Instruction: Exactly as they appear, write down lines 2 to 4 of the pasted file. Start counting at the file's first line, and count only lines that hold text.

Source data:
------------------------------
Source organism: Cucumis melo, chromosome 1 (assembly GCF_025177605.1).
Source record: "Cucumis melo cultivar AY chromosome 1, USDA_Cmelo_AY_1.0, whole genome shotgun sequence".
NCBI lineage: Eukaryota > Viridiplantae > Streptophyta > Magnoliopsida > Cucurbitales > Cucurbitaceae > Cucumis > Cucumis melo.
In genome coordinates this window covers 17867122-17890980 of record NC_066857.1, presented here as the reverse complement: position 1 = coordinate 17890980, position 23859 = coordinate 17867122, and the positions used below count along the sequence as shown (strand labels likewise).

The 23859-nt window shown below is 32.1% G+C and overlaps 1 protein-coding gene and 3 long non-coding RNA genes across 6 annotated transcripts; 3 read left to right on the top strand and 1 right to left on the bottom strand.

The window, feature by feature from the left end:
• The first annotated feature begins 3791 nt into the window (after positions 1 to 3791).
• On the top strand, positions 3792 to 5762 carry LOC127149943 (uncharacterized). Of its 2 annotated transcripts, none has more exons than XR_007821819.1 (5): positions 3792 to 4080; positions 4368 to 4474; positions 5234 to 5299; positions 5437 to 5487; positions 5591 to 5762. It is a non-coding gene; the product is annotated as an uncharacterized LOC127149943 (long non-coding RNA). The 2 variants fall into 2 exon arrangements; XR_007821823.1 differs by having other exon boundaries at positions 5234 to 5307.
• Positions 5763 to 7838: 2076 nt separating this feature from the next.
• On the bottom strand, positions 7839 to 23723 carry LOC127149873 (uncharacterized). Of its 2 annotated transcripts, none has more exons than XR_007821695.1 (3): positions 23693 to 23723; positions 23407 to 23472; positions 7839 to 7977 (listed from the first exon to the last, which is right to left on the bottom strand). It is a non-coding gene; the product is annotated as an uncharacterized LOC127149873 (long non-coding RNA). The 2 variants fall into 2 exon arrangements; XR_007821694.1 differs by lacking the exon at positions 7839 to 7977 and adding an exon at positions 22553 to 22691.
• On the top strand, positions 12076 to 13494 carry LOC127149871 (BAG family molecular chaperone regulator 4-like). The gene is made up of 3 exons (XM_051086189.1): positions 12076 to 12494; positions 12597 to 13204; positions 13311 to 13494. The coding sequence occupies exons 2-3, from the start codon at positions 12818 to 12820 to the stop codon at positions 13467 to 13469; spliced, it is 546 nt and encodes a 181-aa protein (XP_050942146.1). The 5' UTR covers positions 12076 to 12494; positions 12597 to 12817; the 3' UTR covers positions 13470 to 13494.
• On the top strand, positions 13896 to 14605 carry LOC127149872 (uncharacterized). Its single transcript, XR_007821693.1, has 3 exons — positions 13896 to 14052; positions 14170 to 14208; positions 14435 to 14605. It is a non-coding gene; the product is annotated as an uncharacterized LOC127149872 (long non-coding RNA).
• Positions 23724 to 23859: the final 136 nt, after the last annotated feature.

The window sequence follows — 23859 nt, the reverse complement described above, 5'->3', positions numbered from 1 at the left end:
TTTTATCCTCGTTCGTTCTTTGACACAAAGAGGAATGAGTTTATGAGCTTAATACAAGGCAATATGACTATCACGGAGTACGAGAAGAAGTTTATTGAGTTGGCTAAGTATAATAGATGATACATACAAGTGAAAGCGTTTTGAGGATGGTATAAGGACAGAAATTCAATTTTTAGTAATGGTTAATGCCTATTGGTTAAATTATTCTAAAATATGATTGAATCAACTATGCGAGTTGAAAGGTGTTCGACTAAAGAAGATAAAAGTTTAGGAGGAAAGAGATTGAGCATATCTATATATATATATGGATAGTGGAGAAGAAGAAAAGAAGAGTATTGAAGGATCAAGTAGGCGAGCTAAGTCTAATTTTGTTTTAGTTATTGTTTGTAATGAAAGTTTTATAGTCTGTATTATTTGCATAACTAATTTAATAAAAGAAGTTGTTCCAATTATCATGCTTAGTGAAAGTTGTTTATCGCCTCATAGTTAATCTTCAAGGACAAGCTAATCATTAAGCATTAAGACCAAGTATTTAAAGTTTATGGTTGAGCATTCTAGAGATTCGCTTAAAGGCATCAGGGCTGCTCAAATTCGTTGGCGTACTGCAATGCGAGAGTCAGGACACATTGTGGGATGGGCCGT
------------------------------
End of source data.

Source record: "Cucumis melo cultivar AY chromosome 1, USDA_Cmelo_AY_1.0, whole genome shotgun sequence".
NCBI lineage: Eukaryota > Viridiplantae > Streptophyta > Magnoliopsida > Cucurbitales > Cucurbitaceae > Cucumis > Cucumis melo.
In genome coordinates this window covers 17867122-17890980 of record NC_066857.1, presented here as the reverse complement: position 1 = coordinate 17890980, position 23859 = coordinate 17867122, and the positions used below count along the sequence as shown (strand labels likewise).